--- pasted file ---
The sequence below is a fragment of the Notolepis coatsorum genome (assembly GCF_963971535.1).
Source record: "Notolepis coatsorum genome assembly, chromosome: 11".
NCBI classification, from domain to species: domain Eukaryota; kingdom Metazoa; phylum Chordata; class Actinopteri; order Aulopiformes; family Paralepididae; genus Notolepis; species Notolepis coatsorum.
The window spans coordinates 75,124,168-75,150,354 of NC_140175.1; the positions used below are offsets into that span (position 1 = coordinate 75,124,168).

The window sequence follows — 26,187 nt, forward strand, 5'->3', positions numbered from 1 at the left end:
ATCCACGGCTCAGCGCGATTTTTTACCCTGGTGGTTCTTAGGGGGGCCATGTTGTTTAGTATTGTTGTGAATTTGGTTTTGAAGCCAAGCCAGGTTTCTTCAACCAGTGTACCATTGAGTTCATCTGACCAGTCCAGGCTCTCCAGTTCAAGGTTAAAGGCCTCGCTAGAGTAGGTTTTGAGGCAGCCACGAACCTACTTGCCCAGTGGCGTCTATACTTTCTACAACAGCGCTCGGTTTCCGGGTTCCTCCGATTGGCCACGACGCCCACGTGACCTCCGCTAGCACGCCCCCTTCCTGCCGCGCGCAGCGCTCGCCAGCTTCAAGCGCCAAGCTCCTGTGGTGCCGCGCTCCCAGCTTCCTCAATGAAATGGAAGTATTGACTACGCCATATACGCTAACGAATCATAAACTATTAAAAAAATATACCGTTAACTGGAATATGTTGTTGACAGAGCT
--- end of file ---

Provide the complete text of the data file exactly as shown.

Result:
The sequence below is a fragment of the Notolepis coatsorum genome (assembly GCF_963971535.1).
Source record: "Notolepis coatsorum genome assembly, chromosome: 11".
NCBI classification, from domain to species: domain Eukaryota; kingdom Metazoa; phylum Chordata; class Actinopteri; order Aulopiformes; family Paralepididae; genus Notolepis; species Notolepis coatsorum.
The window spans coordinates 75,124,168-75,150,354 of NC_140175.1; the positions used below are offsets into that span (position 1 = coordinate 75,124,168).

The window sequence follows — 26,187 nt, forward strand, 5'->3', positions numbered from 1 at the left end:
ATCCACGGCTCAGCGCGATTTTTTACCCTGGTGGTTCTTAGGGGGGCCATGTTGTTTAGTATTGTTGTGAATTTGGTTTTGAAGCCAAGCCAGGTTTCTTCAACCAGTGTACCATTGAGTTCATCTGACCAGTCCAGGCTCTCCAGTTCAAGGTTAAAGGCCTCGCTAGAGTAGGTTTTGAGGCAGCCACGAACCTACTTGCCCAGTGGCGTCTATACTTTCTACAACAGCGCTCGGTTTCCGGGTTCCTCCGATTGGCCACGACGCCCACGTGACCTCCGCTAGCACGCCCCCTTCCTGCCGCGCGCAGCGCTCGCCAGCTTCAAGCGCCAAGCTCCTGTGGTGCCGCGCTCCCAGCTTCCTCAATGAAATGGAAGTATTGACTACGCCATATACGCTAACGAATCATAAACTATTAAAAAAATATACCGTTAACTGGAATATGTTGTTGACAGAGCT